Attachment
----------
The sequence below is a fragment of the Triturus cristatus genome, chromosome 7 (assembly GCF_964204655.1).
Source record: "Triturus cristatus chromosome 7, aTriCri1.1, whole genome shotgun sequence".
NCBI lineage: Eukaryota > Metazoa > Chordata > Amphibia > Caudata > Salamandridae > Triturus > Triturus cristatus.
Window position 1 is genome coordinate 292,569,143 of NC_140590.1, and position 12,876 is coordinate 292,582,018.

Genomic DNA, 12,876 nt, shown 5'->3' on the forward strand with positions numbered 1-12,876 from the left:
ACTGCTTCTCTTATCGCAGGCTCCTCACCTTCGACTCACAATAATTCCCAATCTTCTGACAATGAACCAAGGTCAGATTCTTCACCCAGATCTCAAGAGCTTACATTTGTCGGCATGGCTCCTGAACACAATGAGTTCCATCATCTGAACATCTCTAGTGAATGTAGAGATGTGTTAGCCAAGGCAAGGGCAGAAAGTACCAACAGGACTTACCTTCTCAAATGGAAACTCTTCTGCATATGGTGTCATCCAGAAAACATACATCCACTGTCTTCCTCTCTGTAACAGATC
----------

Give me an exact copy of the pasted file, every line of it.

The sequence below is a fragment of the Triturus cristatus genome, chromosome 7 (assembly GCF_964204655.1).
Source record: "Triturus cristatus chromosome 7, aTriCri1.1, whole genome shotgun sequence".
NCBI lineage: Eukaryota > Metazoa > Chordata > Amphibia > Caudata > Salamandridae > Triturus > Triturus cristatus.
Window position 1 is genome coordinate 292,569,143 of NC_140590.1, and position 12,876 is coordinate 292,582,018.

Genomic DNA, 12,876 nt, shown 5'->3' on the forward strand with positions numbered 1-12,876 from the left:
ACTGCTTCTCTTATCGCAGGCTCCTCACCTTCGACTCACAATAATTCCCAATCTTCTGACAATGAACCAAGGTCAGATTCTTCACCCAGATCTCAAGAGCTTACATTTGTCGGCATGGCTCCTGAACACAATGAGTTCCATCATCTGAACATCTCTAGTGAATGTAGAGATGTGTTAGCCAAGGCAAGGGCAGAAAGTACCAACAGGACTTACCTTCTCAAATGGAAACTCTTCTGCATATGGTGTCATCCAGAAAACATACATCCACTGTCTTCCTCTCTGTAACAGATC